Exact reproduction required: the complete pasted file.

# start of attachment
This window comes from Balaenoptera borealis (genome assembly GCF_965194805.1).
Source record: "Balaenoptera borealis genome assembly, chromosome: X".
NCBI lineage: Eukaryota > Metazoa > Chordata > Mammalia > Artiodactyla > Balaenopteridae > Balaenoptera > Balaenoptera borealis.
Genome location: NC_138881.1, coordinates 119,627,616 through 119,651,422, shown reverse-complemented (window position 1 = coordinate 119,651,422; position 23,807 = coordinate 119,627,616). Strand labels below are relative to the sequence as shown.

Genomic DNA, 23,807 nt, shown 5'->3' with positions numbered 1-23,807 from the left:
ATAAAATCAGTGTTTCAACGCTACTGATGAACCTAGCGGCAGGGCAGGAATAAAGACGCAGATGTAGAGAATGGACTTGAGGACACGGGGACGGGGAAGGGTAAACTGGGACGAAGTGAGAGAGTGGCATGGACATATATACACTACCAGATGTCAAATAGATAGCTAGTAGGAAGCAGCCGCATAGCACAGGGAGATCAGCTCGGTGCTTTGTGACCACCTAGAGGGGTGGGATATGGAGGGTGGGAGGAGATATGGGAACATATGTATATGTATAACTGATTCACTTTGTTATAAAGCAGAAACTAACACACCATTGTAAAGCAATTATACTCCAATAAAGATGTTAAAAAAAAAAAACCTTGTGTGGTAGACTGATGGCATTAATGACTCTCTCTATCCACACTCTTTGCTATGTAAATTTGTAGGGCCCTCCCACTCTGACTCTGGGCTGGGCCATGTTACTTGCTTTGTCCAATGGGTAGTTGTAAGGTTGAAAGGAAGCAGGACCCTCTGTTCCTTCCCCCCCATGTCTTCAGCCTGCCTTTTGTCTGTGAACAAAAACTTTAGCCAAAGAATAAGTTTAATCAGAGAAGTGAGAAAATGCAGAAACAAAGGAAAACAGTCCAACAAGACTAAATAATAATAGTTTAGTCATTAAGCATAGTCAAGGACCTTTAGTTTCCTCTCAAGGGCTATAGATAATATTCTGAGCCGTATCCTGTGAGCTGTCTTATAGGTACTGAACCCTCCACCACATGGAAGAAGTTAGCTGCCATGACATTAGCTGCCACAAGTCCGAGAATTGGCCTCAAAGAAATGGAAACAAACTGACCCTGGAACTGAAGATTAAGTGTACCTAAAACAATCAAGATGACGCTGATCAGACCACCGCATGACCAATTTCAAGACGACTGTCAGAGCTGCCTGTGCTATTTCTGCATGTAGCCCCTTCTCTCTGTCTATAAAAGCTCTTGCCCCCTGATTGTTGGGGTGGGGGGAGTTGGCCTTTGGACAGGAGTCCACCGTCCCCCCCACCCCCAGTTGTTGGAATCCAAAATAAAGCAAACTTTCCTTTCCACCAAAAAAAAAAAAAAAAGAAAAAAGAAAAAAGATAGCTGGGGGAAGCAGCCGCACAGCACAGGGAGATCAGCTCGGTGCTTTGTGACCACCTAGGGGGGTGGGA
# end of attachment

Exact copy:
This window comes from Balaenoptera borealis (genome assembly GCF_965194805.1).
Source record: "Balaenoptera borealis genome assembly, chromosome: X".
NCBI lineage: Eukaryota > Metazoa > Chordata > Mammalia > Artiodactyla > Balaenopteridae > Balaenoptera > Balaenoptera borealis.
Genome location: NC_138881.1, coordinates 119,627,616 through 119,651,422, shown reverse-complemented (window position 1 = coordinate 119,651,422; position 23,807 = coordinate 119,627,616). Strand labels below are relative to the sequence as shown.

Genomic DNA, 23,807 nt, shown 5'->3' with positions numbered 1-23,807 from the left:
ATAAAATCAGTGTTTCAACGCTACTGATGAACCTAGCGGCAGGGCAGGAATAAAGACGCAGATGTAGAGAATGGACTTGAGGACACGGGGACGGGGAAGGGTAAACTGGGACGAAGTGAGAGAGTGGCATGGACATATATACACTACCAGATGTCAAATAGATAGCTAGTAGGAAGCAGCCGCATAGCACAGGGAGATCAGCTCGGTGCTTTGTGACCACCTAGAGGGGTGGGATATGGAGGGTGGGAGGAGATATGGGAACATATGTATATGTATAACTGATTCACTTTGTTATAAAGCAGAAACTAACACACCATTGTAAAGCAATTATACTCCAATAAAGATGTTAAAAAAAAAAAACCTTGTGTGGTAGACTGATGGCATTAATGACTCTCTCTATCCACACTCTTTGCTATGTAAATTTGTAGGGCCCTCCCACTCTGACTCTGGGCTGGGCCATGTTACTTGCTTTGTCCAATGGGTAGTTGTAAGGTTGAAAGGAAGCAGGACCCTCTGTTCCTTCCCCCCCATGTCTTCAGCCTGCCTTTTGTCTGTGAACAAAAACTTTAGCCAAAGAATAAGTTTAATCAGAGAAGTGAGAAAATGCAGAAACAAAGGAAAACAGTCCAACAAGACTAAATAATAATAGTTTAGTCATTAAGCATAGTCAAGGACCTTTAGTTTCCTCTCAAGGGCTATAGATAATATTCTGAGCCGTATCCTGTGAGCTGTCTTATAGGTACTGAACCCTCCACCACATGGAAGAAGTTAGCTGCCATGACATTAGCTGCCACAAGTCCGAGAATTGGCCTCAAAGAAATGGAAACAAACTGACCCTGGAACTGAAGATTAAGTGTACCTAAAACAATCAAGATGACGCTGATCAGACCACCGCATGACCAATTTCAAGACGACTGTCAGAGCTGCCTGTGCTATTTCTGCATGTAGCCCCTTCTCTCTGTCTATAAAAGCTCTTGCCCCCTGATTGTTGGGGTGGGGGGAGTTGGCCTTTGGACAGGAGTCCACCGTCCCCCCCACCCCCAGTTGTTGGAATCCAAAATAAAGCAAACTTTCCTTTCCACCAAAAAAAAAAAAAAAAGAAAAAAGAAAAAAGATAGCTGGGGGAAGCAGCCGCACAGCACAGGGAGATCAGCTCGGTGCTTTGTGACCACCTAGGGGGGTGGGA